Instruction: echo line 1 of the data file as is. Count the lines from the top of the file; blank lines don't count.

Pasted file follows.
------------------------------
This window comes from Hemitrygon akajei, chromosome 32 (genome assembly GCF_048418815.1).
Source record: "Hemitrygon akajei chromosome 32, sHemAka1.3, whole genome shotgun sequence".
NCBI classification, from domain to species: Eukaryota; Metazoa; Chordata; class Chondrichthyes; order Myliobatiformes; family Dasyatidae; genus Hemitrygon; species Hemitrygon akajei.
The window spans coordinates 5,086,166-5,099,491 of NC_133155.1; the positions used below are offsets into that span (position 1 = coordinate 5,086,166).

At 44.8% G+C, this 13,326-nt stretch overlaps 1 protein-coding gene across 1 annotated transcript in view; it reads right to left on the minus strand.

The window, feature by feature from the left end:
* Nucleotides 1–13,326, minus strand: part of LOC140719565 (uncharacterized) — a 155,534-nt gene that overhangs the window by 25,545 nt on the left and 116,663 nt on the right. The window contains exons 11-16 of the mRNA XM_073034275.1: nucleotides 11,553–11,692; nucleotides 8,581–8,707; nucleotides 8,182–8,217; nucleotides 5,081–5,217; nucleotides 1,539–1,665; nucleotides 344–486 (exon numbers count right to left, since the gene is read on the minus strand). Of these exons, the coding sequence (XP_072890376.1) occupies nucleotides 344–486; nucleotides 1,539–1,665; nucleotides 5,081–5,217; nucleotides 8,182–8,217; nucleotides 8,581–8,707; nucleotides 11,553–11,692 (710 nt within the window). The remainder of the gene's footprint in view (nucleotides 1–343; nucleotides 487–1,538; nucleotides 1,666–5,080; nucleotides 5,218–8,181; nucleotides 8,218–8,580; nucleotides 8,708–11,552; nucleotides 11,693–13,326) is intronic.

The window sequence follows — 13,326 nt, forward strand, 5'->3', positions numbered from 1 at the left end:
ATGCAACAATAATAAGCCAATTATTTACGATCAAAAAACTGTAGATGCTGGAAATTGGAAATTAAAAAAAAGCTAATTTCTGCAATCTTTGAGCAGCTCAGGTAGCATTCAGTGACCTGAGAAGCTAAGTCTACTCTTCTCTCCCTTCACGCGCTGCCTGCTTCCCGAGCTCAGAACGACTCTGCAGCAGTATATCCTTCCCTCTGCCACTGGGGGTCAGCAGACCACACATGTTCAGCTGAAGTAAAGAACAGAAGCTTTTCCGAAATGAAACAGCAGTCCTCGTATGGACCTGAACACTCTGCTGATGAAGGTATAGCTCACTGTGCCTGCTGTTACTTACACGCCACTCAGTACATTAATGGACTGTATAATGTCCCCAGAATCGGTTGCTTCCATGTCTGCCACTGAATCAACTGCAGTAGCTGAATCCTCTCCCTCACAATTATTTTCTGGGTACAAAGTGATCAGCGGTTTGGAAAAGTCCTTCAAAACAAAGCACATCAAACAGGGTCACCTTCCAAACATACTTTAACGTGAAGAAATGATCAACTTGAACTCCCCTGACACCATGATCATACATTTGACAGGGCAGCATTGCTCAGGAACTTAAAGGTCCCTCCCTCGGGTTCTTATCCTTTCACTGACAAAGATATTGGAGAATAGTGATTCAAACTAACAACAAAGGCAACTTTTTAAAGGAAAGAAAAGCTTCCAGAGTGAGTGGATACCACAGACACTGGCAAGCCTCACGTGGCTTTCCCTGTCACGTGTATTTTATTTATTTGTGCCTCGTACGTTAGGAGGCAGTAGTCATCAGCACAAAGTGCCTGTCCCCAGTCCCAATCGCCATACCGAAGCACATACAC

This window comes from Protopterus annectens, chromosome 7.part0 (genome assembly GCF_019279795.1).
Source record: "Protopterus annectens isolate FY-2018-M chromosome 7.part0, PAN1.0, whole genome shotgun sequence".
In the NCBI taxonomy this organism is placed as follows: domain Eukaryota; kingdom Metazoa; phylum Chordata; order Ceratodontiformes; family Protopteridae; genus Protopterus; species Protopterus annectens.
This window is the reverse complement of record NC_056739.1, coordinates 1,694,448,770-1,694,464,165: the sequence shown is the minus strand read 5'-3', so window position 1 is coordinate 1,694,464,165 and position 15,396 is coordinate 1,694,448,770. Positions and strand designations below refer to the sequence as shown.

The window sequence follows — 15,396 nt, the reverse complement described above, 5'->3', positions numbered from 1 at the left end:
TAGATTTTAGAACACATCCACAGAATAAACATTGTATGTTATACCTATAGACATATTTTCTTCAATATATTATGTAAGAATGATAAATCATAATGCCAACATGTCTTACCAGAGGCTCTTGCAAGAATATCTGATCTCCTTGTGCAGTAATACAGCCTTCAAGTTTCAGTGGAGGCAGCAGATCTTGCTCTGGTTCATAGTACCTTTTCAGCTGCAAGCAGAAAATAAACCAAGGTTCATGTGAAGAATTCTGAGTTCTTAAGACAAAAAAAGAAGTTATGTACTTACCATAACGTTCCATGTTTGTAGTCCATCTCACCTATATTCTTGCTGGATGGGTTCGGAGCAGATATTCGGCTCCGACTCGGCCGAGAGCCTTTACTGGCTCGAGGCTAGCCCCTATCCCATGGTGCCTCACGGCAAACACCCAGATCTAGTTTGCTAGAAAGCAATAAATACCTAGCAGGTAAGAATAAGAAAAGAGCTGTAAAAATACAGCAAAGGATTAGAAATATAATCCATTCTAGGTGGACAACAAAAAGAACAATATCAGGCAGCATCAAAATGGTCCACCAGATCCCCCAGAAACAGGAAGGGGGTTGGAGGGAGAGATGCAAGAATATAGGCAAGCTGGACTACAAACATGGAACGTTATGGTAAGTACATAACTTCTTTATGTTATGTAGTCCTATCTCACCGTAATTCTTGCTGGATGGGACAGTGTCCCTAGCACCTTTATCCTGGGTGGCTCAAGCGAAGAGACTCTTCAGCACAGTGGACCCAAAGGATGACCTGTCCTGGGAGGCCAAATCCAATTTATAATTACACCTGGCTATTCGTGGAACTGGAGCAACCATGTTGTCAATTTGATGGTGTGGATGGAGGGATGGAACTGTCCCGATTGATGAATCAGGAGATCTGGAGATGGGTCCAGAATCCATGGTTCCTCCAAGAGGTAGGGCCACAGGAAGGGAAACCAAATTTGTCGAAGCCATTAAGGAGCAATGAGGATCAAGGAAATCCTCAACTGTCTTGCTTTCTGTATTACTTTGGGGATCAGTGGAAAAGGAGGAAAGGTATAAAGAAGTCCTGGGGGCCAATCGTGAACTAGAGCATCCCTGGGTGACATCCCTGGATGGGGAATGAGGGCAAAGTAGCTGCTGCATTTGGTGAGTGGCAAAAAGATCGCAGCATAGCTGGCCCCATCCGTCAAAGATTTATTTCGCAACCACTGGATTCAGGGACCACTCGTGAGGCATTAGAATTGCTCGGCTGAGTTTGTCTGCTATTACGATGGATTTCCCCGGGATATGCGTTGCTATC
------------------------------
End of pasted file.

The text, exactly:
This window comes from Hemitrygon akajei, chromosome 32 (genome assembly GCF_048418815.1).